Shashank Kishore is a senior sub-editor at ESPNcricinfo
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M Venkatesh comes from a family of musicians. His grandmother and younger brother are classical singers. Growing up, Venkatesh was different. He loved playing cricket and roughing up batters gave him a thrill.
On Friday, he roughed up Uttarakhand in the Ranji Trophy quarter-finals on a greenish M Chinnaswamy Stadium deck, becoming only the fifth Karnataka bowler since 2006 to pick up a five-for on first-class debut. One of the bowlers in that list, Abhimanyu Mithun, was Venkatesh's hero in his age-group days. He simply calls him Mithun anna (older brother).
Venkatesh woke up expecting to carry drinks, like he had done all season, and when he got a tap on the shoulder from his captain Mayank Agarwal, informing him of his debut, he froze. V Koushik had pulled up with a back spasm and Venkatesh was going to be in the thick of things quickly, with Karnataka electing to bowl.
"I didn't have time to call anyone [family] and inform them I was playing," Venkatesh said after the day's play, with Karnataka firmly in control after bowling out Uttarakhand for 116. "It feels nice to finally get an opportunity. I wasn't expecting it at all, and I was totally surprised when I got the news."
Venkatesh, 22, grew up playing a lot of cricket in Mysore, but he didn't necessarily watch a lot of it. His father played local cricket and wished his son would carry forward his interest in the sport. When young Venkatesh did, he was delighted. "My father would show me videos of Kapil Dev," he said. "He was my father's hero. I also watched a lot of videos of him."
For a number of seasons, Karnataka have been in a fast-bowling transition following the exits of Vinay Kumar, Abhimanyu Mithun (in pic) and S Aravind•PTI
Venkatesh is shy and soft-spoken, and almost needs to be shaken up to speak. It certainly felt that way at his post-game media interaction when he sat at a table fielding questions about his growing-up years and his journey to the Karnataka team.
Even a local cameraperson looking for that perfect shot when Venkatesh fielded on the boundary had to cajole him to show some josh (energy). Venkatesh's teammates, who were walking beside the rope then, joked about how he had been shivering in the dressing room before taking the field.
Once the first wicket was out of the way, Venkatesh appeared a lot calmer. He ran in hard, bent his back, and bowled quickly and accurately for most of his first spell, an eight-over burst that brought him two wickets.
It helped Venkatesh that much of the pressure he was able to exert was also kept up at the other end by Vidwath Kaverappa and Vijaykumar Vyshak. Venkatesh, the junior-most member of the pace-bowling group, largely kept to himself early in the day but by the end of Uttarakhand's innings mustered up enough courage to speak with his senior colleagues.
When he uprooted Abhay Negi's middle stump with some late tail in, Venkatesh was unstoppable. By then, he was running on instinct and adrenaline. The fifth and final wicket came when Kunal Chandela, Uttarakhand's best batter on the day, misjudged the line of an away-going delivery and nicked to Manish Pandey in the slips.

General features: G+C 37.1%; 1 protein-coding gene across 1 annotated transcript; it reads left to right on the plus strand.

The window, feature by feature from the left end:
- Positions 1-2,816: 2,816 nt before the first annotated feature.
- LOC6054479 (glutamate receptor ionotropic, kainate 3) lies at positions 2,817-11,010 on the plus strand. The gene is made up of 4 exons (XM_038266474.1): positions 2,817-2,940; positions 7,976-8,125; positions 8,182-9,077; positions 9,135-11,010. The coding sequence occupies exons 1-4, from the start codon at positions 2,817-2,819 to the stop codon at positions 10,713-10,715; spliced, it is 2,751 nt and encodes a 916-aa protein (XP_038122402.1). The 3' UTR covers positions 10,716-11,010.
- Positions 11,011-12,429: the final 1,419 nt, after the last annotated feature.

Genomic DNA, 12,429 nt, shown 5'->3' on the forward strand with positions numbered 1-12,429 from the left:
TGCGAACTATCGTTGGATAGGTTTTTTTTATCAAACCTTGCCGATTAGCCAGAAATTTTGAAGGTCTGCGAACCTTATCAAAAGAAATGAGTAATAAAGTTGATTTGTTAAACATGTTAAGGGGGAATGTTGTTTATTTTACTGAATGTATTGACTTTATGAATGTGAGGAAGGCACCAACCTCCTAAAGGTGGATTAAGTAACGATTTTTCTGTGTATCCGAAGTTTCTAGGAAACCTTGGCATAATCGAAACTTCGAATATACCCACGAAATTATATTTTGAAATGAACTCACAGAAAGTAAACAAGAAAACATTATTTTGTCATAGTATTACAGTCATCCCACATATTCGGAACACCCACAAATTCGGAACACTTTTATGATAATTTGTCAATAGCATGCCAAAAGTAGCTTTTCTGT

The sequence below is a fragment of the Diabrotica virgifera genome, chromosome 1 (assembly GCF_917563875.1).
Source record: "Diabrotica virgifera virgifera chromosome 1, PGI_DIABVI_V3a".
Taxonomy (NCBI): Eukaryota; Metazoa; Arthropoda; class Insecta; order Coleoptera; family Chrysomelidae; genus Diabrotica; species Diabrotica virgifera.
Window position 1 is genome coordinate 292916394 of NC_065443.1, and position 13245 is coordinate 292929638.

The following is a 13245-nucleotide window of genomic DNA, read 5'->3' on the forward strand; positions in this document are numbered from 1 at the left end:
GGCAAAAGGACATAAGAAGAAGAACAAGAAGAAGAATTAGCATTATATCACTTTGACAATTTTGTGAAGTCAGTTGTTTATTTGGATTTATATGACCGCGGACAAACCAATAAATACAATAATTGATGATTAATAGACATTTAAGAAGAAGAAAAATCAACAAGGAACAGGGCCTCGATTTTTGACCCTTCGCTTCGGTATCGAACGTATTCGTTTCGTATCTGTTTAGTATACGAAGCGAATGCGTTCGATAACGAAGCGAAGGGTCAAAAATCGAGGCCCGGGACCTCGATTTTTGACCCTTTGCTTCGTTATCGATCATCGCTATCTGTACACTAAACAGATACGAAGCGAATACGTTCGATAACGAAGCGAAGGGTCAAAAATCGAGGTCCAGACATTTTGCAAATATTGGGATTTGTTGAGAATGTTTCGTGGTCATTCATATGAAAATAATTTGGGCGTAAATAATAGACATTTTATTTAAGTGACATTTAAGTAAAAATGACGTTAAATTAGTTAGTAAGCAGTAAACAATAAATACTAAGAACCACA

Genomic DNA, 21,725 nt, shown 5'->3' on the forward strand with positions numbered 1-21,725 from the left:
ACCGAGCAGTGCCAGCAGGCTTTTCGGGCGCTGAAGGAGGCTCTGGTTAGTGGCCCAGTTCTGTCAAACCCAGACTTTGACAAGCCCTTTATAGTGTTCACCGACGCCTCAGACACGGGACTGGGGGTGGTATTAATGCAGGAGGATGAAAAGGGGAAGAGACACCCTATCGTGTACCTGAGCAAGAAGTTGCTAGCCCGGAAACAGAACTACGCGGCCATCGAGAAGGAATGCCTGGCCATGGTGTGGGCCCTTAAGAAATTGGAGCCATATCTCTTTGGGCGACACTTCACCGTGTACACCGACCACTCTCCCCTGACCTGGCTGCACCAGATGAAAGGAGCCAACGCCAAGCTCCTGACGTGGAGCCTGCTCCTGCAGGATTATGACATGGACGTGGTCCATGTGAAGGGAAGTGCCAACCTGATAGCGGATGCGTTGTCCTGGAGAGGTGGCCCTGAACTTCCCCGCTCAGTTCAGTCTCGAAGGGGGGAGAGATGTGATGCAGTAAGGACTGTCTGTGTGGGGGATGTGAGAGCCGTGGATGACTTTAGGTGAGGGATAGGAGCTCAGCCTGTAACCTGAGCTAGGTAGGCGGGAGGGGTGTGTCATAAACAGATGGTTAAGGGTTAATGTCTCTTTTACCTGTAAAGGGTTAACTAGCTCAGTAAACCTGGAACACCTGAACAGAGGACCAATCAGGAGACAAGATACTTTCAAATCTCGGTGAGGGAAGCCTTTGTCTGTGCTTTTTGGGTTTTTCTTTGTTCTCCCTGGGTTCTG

M Venkatesh grew up watching videos of Kapil Dev, his father's hero•ESPNcricinfo Ltd
As he led the team off the field, Venkatesh wiped away a tear. He had to be coaxed into raising the ball up to acknowledge the dressing room. He was also clapped off the field by Ravindra Jadeja and Navdeep Saini, who are currently at the National Cricket Academy (NCA), which is housed in the Chinnaswamy Stadium.
Venkatesh touched upon how he had needed to be patient and wait for his chance in a team brimming with talent. If you were a Karnataka seam bowler in the 2012-18 period, you would have needed a lot of patience, since R Vinay Kumar, Mithun and S Aravind, the pace trio that led the team to back-to-back domestic trebles, were at their peak. Even someone as talented and skilled as Prasidh Krishna had to carry drinks for three full seasons before getting a look-in.
Several bowlers have had to contend with the frustration of missing out. Ask HS Sharath. A fourth seamer who came in and out of the side based on conditions, he was part of the famous double-treble attack before fading away. He hasn't played.a first-class game in seven years. Then there's Ronit More, in one day, out the next. The cycle has repeated itself on loop. More even left to play for Himachal, only to return. It's fair to say things haven't gone to plan.
Since 2019, though, things have been different. The famous troika were no longer together, with Vinay first leaving for Puducherry and then retiring. Mithun and Aravind, who was Karnataka's bowling coach last season, followed suit. It left Karnataka needing to search for a new seam attack, and several contenders have staked a claim. Venkatesh is the latest in a long list of fast bowlers trying to make a mark and become a regular.
"It feels amazing to play in the same team as some of these legends," Venkatesh said. "Aravind anna has been backing me a lot, always open to giving me inputs and suggestions on how I can improve. Playing for the same team that legends like Vinay anna and Mithun anna played for feels amazing. I love bowling fast and I hope to keep improving."